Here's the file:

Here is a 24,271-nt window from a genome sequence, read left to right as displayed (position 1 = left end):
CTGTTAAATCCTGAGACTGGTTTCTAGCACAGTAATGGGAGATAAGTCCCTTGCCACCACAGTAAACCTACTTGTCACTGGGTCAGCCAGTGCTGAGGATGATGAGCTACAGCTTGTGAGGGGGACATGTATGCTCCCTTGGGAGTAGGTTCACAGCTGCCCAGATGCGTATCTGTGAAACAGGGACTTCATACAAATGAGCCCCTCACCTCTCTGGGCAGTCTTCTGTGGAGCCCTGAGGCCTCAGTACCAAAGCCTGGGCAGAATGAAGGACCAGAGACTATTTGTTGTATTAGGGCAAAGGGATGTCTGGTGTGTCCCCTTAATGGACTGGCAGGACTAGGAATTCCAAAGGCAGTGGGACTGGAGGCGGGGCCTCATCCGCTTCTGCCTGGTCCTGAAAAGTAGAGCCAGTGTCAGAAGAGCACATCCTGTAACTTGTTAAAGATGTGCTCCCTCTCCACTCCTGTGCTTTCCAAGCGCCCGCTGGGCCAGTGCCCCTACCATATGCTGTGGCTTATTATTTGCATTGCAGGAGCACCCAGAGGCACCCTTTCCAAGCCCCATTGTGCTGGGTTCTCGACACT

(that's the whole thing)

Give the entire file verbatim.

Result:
Here is a 24,271-nt window from a genome sequence, read left to right as displayed (position 1 = left end):
CTGTTAAATCCTGAGACTGGTTTCTAGCACAGTAATGGGAGATAAGTCCCTTGCCACCACAGTAAACCTACTTGTCACTGGGTCAGCCAGTGCTGAGGATGATGAGCTACAGCTTGTGAGGGGGACATGTATGCTCCCTTGGGAGTAGGTTCACAGCTGCCCAGATGCGTATCTGTGAAACAGGGACTTCATACAAATGAGCCCCTCACCTCTCTGGGCAGTCTTCTGTGGAGCCCTGAGGCCTCAGTACCAAAGCCTGGGCAGAATGAAGGACCAGAGACTATTTGTTGTATTAGGGCAAAGGGATGTCTGGTGTGTCCCCTTAATGGACTGGCAGGACTAGGAATTCCAAAGGCAGTGGGACTGGAGGCGGGGCCTCATCCGCTTCTGCCTGGTCCTGAAAAGTAGAGCCAGTGTCAGAAGAGCACATCCTGTAACTTGTTAAAGATGTGCTCCCTCTCCACTCCTGTGCTTTCCAAGCGCCCGCTGGGCCAGTGCCCCTACCATATGCTGTGGCTTATTATTTGCATTGCAGGAGCACCCAGAGGCACCCTTTCCAAGCCCCATTGTGCTGGGTTCTCGACACT